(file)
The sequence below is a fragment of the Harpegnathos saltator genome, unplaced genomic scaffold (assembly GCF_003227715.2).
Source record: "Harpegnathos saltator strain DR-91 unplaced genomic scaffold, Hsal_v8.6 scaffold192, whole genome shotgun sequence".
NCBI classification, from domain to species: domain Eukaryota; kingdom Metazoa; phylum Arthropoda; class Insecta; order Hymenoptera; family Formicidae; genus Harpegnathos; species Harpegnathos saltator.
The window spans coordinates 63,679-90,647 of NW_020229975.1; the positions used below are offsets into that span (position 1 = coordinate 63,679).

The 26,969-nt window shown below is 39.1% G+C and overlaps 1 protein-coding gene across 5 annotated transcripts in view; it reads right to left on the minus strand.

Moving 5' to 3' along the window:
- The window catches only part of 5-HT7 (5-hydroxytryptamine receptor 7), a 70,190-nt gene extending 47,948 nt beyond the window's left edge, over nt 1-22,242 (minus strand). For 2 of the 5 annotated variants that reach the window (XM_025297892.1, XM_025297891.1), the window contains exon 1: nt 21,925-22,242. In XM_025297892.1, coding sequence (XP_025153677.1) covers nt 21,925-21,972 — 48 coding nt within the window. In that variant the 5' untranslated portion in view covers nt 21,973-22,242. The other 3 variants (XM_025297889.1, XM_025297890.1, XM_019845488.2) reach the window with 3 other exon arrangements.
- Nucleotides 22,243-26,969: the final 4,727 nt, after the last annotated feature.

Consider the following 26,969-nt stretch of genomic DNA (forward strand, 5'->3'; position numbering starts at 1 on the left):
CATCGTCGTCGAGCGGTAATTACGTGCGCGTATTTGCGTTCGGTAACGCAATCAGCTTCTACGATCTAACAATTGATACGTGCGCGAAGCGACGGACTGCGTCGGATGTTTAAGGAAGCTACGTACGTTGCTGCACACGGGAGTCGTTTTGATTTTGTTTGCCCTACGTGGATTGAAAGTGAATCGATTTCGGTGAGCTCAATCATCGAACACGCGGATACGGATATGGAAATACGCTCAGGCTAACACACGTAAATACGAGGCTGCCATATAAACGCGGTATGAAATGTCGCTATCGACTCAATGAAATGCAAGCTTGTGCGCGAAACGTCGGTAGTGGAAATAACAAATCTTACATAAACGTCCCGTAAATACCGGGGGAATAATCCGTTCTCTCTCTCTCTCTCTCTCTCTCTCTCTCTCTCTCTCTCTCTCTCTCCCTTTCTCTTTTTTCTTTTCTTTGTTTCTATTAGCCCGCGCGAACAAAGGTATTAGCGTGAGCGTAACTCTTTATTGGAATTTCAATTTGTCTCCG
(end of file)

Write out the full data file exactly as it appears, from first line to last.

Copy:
The sequence below is a fragment of the Harpegnathos saltator genome, unplaced genomic scaffold (assembly GCF_003227715.2).
Source record: "Harpegnathos saltator strain DR-91 unplaced genomic scaffold, Hsal_v8.6 scaffold192, whole genome shotgun sequence".
NCBI classification, from domain to species: domain Eukaryota; kingdom Metazoa; phylum Arthropoda; class Insecta; order Hymenoptera; family Formicidae; genus Harpegnathos; species Harpegnathos saltator.
The window spans coordinates 63,679-90,647 of NW_020229975.1; the positions used below are offsets into that span (position 1 = coordinate 63,679).

The 26,969-nt window shown below is 39.1% G+C and overlaps 1 protein-coding gene across 5 annotated transcripts in view; it reads right to left on the minus strand.

Moving 5' to 3' along the window:
- The window catches only part of 5-HT7 (5-hydroxytryptamine receptor 7), a 70,190-nt gene extending 47,948 nt beyond the window's left edge, over nt 1-22,242 (minus strand). For 2 of the 5 annotated variants that reach the window (XM_025297892.1, XM_025297891.1), the window contains exon 1: nt 21,925-22,242. In XM_025297892.1, coding sequence (XP_025153677.1) covers nt 21,925-21,972 — 48 coding nt within the window. In that variant the 5' untranslated portion in view covers nt 21,973-22,242. The other 3 variants (XM_025297889.1, XM_025297890.1, XM_019845488.2) reach the window with 3 other exon arrangements.
- Nucleotides 22,243-26,969: the final 4,727 nt, after the last annotated feature.

Consider the following 26,969-nt stretch of genomic DNA (forward strand, 5'->3'; position numbering starts at 1 on the left):
CATCGTCGTCGAGCGGTAATTACGTGCGCGTATTTGCGTTCGGTAACGCAATCAGCTTCTACGATCTAACAATTGATACGTGCGCGAAGCGACGGACTGCGTCGGATGTTTAAGGAAGCTACGTACGTTGCTGCACACGGGAGTCGTTTTGATTTTGTTTGCCCTACGTGGATTGAAAGTGAATCGATTTCGGTGAGCTCAATCATCGAACACGCGGATACGGATATGGAAATACGCTCAGGCTAACACACGTAAATACGAGGCTGCCATATAAACGCGGTATGAAATGTCGCTATCGACTCAATGAAATGCAAGCTTGTGCGCGAAACGTCGGTAGTGGAAATAACAAATCTTACATAAACGTCCCGTAAATACCGGGGGAATAATCCGTTCTCTCTCTCTCTCTCTCTCTCTCTCTCTCTCTCTCTCTCTCTCTCTCCCTTTCTCTTTTTTCTTTTCTTTGTTTCTATTAGCCCGCGCGAACAAAGGTATTAGCGTGAGCGTAACTCTTTATTGGAATTTCAATTTGTCTCCG